 try to understand the reasons behind the anger
 be prepared to discuss this with them
If you are confronted by an angry patient, try to:
- be at their eye level
- be polite and firm
- acknowledge their feelings
- be willing to talk and listen – open questions
- create a calm atmosphere
- verbally break the cycle of anger and aggression
Do not
- behave in a threatening way
- take personal offence at anything that may be said
- interrupt an outburst or contradict the patient
- caution their choice of words
- become combative or threatening
- make promises that cannot be kept
- remember it is the patient/relative who is angry, not you
- take any threat of violence seriously
- have a colleague nearby
- have an ‘escape route’ yourself & leave them an ‘escape route’
- keep on your guard until the incident is over
- be ‘street wise’ e.g. don’t work alone, jewellery etc
- use the security guards if necessary but under your supervision
Talking with relatives -Breaking Bad News - handout week 3
information about family and friends
patient’s views on the quality of the relationship
social support
Consider family beliefs and influence:
 previous personal experience of illness
 previous experience of illnesses in family and friends
 beliefs of patient or their family
 ‘sick role’ within the family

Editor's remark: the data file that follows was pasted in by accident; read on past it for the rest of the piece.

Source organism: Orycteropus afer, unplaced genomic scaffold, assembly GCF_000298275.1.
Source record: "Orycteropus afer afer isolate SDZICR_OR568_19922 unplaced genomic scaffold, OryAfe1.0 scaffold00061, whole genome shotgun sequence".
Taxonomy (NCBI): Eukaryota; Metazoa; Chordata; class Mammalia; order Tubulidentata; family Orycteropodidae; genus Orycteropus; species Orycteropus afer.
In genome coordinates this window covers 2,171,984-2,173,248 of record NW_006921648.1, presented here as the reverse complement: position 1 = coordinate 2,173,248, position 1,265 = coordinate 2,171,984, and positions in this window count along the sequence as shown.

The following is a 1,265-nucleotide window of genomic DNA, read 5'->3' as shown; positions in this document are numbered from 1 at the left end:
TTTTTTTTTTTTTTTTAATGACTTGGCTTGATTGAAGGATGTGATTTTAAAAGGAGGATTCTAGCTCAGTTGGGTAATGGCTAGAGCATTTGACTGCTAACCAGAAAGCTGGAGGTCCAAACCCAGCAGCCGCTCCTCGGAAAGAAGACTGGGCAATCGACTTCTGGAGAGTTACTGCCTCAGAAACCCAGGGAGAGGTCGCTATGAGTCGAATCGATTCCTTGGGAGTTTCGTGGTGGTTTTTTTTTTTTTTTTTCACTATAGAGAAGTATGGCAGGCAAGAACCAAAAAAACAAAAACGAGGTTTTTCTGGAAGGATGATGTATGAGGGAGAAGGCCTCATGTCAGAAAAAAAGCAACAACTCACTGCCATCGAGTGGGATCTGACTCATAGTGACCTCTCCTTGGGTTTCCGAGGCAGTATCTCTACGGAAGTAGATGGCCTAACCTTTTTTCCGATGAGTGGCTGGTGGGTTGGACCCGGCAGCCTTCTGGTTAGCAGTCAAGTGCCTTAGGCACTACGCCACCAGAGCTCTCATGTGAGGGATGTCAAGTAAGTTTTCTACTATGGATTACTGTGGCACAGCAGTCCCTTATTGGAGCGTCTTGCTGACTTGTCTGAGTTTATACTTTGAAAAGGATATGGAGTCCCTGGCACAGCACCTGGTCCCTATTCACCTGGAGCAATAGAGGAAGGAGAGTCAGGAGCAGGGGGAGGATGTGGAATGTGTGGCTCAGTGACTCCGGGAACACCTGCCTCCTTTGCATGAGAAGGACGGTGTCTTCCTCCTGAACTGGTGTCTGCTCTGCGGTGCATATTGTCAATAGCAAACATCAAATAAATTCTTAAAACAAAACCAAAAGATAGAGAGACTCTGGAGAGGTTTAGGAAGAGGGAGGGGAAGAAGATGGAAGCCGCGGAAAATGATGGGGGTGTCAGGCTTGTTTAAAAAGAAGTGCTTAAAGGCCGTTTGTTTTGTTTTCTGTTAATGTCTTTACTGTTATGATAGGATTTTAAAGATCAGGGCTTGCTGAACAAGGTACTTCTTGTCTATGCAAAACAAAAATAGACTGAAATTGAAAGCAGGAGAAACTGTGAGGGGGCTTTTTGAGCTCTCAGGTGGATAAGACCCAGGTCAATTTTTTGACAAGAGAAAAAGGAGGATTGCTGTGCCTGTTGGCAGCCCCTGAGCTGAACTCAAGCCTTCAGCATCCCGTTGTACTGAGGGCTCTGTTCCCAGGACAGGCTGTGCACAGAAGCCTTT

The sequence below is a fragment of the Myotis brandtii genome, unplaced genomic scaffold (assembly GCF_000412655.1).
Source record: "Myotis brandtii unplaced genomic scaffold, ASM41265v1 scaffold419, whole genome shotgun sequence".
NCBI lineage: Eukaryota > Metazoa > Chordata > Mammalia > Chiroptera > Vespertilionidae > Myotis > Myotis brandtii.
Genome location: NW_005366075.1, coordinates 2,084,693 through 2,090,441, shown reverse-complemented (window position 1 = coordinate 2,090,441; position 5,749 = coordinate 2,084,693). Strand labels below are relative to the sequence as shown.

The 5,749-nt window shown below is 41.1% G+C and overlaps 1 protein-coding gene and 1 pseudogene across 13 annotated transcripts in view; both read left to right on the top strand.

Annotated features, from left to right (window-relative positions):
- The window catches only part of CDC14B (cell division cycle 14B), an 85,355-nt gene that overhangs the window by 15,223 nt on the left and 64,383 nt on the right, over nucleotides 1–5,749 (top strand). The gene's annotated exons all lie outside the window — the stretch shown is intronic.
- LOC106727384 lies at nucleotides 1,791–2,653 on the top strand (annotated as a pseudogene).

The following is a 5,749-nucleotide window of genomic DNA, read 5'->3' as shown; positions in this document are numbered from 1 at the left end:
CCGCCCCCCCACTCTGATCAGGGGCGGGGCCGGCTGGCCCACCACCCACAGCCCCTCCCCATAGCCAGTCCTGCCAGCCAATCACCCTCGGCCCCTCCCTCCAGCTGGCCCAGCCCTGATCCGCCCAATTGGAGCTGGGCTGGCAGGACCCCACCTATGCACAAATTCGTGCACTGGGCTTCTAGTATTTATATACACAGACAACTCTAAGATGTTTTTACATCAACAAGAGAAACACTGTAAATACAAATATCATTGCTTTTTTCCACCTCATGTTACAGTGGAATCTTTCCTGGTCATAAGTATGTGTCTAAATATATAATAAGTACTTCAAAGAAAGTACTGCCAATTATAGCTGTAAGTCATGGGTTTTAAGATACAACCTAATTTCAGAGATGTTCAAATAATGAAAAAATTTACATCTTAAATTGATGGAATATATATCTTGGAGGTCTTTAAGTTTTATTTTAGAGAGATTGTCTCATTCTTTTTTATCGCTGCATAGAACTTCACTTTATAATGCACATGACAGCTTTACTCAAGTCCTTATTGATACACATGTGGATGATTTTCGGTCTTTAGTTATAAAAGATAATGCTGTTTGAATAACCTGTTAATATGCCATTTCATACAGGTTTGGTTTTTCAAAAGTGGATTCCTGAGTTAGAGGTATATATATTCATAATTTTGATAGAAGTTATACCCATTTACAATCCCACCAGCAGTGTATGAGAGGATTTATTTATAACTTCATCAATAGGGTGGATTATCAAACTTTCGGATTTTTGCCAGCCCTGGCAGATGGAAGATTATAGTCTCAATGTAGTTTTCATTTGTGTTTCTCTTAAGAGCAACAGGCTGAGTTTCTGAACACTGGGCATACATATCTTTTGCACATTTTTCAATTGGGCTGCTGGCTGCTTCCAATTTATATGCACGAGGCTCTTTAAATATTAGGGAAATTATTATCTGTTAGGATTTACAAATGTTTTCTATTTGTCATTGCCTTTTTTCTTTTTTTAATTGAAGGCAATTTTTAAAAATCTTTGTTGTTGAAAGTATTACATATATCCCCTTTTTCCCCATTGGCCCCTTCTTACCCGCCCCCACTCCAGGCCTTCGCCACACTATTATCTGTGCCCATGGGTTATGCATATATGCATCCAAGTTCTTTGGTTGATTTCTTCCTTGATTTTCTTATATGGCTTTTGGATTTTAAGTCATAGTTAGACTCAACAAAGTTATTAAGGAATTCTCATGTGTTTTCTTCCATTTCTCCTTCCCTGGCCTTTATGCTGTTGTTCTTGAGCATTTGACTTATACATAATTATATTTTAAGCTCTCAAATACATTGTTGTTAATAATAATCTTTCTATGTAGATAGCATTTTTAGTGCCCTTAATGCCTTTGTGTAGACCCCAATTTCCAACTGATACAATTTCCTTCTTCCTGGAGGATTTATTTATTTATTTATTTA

When listening to relatives:
 hear their thoughts/feelings/expectations
 acknowledge their support
 give them time and privacy
 arrange a method of contact
 give information to the patient first
 find out which relatives can be told what information
 always write any important discussions with relatives in the notes
 do not examine patients/perform procedures in front of relatives – except children
Secrets: may be different levels -individual/internal/shared
 fear creates secrets and prevents discussion
 check your role
 discuss with your team
 consider ethical/legal /confidentiality
 a general discussion with the patient may sort it out
 try using hypothetical questions/possibilities with out breaking confidentiality
Collusion – a conspiracy (spoken or unspoken) to maintain a mutual pretence
‘The task of the health professional is to act as an arbitrator’ Maguire & Faulkner 1988
You might:
 ask one of the colluding parties for permission to check the other’s level of
 tell the relative that the patient is your first responsibility – if they want
information, it will be given this risks being confrontational
 check your patient’s level of knowledge or suspicion – be prepared to confirm
these suspicions – get your patient’s permission to inform the relative of this.